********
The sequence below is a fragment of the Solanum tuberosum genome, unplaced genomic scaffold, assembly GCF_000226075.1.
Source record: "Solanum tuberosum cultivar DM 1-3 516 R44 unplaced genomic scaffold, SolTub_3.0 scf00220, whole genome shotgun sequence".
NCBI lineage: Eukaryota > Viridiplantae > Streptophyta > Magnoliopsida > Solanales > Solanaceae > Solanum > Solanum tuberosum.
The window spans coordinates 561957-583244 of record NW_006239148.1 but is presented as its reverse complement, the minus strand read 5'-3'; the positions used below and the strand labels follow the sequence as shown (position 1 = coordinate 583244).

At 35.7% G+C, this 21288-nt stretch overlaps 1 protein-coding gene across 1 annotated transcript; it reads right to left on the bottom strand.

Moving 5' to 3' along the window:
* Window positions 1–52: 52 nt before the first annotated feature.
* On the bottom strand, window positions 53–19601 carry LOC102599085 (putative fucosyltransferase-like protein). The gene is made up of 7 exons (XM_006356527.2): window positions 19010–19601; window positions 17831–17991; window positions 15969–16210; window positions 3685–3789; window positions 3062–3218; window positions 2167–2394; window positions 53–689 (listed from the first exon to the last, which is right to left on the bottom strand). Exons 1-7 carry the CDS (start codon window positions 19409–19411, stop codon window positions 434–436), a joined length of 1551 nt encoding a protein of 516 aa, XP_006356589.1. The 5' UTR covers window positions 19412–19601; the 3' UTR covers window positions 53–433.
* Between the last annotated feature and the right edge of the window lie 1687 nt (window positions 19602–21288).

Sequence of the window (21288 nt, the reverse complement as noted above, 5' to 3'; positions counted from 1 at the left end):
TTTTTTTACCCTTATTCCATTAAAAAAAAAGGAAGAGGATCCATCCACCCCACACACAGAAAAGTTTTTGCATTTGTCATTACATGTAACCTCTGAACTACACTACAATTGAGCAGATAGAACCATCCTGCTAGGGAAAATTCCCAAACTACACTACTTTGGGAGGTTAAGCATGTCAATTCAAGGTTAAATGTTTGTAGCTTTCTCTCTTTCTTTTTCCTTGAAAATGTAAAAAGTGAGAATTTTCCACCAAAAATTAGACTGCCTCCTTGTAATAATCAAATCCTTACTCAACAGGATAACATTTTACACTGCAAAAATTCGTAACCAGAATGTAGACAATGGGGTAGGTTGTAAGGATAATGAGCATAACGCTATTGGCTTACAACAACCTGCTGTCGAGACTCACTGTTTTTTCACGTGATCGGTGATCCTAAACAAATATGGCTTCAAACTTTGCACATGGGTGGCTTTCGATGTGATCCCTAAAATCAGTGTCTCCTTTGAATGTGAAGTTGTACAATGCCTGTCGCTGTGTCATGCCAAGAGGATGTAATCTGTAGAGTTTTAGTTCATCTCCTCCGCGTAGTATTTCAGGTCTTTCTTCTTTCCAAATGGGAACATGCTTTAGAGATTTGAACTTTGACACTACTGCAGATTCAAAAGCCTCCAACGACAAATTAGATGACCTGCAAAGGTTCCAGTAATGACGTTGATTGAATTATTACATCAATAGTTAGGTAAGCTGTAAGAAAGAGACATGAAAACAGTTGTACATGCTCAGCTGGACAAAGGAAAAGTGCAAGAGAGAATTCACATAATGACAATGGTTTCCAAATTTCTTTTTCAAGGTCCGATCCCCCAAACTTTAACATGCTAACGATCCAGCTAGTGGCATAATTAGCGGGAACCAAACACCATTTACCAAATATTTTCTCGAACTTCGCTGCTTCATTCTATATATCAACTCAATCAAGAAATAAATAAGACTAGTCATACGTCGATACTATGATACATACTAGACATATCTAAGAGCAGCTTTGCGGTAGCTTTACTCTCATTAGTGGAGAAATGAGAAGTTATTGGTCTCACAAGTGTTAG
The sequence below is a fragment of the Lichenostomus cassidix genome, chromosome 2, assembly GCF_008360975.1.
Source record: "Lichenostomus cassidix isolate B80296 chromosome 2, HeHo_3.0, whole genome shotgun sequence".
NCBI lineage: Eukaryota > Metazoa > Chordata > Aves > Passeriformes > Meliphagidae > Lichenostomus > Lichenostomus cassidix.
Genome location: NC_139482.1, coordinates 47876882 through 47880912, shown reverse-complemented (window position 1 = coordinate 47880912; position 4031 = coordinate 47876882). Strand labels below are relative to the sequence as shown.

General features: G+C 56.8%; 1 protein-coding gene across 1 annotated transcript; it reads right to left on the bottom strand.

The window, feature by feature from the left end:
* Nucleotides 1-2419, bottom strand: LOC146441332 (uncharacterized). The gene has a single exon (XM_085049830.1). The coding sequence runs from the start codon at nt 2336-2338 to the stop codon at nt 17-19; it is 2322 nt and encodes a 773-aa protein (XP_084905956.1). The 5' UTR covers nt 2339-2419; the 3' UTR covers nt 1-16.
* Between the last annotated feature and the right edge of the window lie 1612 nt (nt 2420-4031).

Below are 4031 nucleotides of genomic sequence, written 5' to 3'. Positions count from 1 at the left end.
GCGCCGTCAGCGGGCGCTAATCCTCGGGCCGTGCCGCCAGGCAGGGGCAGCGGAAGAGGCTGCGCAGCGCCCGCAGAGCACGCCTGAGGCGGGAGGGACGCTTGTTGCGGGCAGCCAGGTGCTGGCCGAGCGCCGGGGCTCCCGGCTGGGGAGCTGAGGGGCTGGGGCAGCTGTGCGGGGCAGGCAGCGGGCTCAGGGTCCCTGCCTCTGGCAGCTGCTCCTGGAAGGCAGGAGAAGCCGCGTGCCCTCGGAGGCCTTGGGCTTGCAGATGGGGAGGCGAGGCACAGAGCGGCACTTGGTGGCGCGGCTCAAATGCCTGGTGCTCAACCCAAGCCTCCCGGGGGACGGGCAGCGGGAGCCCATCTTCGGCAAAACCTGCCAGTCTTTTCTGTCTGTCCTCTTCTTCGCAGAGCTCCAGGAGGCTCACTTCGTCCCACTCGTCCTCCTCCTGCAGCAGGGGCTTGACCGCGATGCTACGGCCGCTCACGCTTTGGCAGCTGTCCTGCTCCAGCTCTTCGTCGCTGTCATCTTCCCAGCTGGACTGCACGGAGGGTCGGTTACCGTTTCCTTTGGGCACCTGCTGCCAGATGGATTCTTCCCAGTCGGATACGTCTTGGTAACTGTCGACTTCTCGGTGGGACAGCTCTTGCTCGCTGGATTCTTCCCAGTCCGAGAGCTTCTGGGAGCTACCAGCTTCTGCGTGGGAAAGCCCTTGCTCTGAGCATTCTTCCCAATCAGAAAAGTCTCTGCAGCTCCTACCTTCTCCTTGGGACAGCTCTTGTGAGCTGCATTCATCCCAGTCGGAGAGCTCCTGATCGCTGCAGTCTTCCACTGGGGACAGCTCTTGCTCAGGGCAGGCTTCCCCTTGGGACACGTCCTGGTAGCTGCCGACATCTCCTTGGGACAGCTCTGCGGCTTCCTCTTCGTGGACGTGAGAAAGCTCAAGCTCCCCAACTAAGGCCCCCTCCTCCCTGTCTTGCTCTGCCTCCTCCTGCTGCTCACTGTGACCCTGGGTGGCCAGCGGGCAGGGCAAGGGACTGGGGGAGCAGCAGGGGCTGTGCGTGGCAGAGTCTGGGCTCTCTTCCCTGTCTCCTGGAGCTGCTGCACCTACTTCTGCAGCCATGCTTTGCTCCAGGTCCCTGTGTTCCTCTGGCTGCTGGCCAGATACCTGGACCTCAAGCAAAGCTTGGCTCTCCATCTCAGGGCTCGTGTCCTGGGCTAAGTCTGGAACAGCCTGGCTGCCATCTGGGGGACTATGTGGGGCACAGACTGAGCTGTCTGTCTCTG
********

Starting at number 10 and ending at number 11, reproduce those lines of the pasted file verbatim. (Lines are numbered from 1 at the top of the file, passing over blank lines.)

Sequence of the window (21288 nt, the reverse complement as noted above, 5' to 3'; positions counted from 1 at the left end):
TTTTTTTACCCTTATTCCATTAAAAAAAAAGGAAGAGGATCCATCCACCCCACACACAGAAAAGTTTTTGCATTTGTCATTACATGTAACCTCTGAACTACACTACAATTGAGCAGATAGAACCATCCTGCTAGGGAAAATTCCCAAACTACACTACTTTGGGAGGTTAAGCATGTCAATTCAAGGTTAAATGTTTGTAGCTTTCTCTCTTTCTTTTTCCTTGAAAATGTAAAAAGTGAGAATTTTCCACCAAAAATTAGACTGCCTCCTTGTAATAATCAAATCCTTACTCAACAGGATAACATTTTACACTGCAAAAATTCGTAACCAGAATGTAGACAATGGGGTAGGTTGTAAGGATAATGAGCATAACGCTATTGGCTTACAACAACCTGCTGTCGAGACTCACTGTTTTTTCACGTGATCGGTGATCCTAAACAAATATGGCTTCAAACTTTGCACATGGGTGGCTTTCGATGTGATCCCTAAAATCAGTGTCTCCTTTGAATGTGAAGTTGTACAATGCCTGTCGCTGTGTCATGCCAAGAGGATGTAATCTGTAGAGTTTTAGTTCATCTCCTCCGCGTAGTATTTCAGGTCTTTCTTCTTTCCAAATGGGAACATGCTTTAGAGATTTGAACTTTGACACTACTGCAGATTCAAAAGCCTCCAACGACAAATTAGATGACCTGCAAAGGTTCCAGTAATGACGTTGATTGAATTATTACATCAATAGTTAGGTAAGCTGTAAGAAAGAGACATGAAAACAGTTGTACATGCTCAGCTGGACAAAGGAAAAGTGCAAGAGAGAATTCACATAATGACAATGGTTTCCAAATTTCTTTTTCAAGGTCCGATCCCCCAAACTTTAACATGCTAACGATCCAGCTAGTGGCATAATTAGCGGGAACCAAACACCATTTACCAAATATTTTCTCGAACTTCGCTGCTTCATTCTATATATCAACTCAATCAAGAAATAAATAAGACTAGTCATACGTCGATACTATGATACATACTAGACATATCTAAGAGCAGCTTTGCGGTAGCTTTACTCTCATTAGTGGAGAAATGAGAAGTTATTGGTCTCACAAGTGTTAG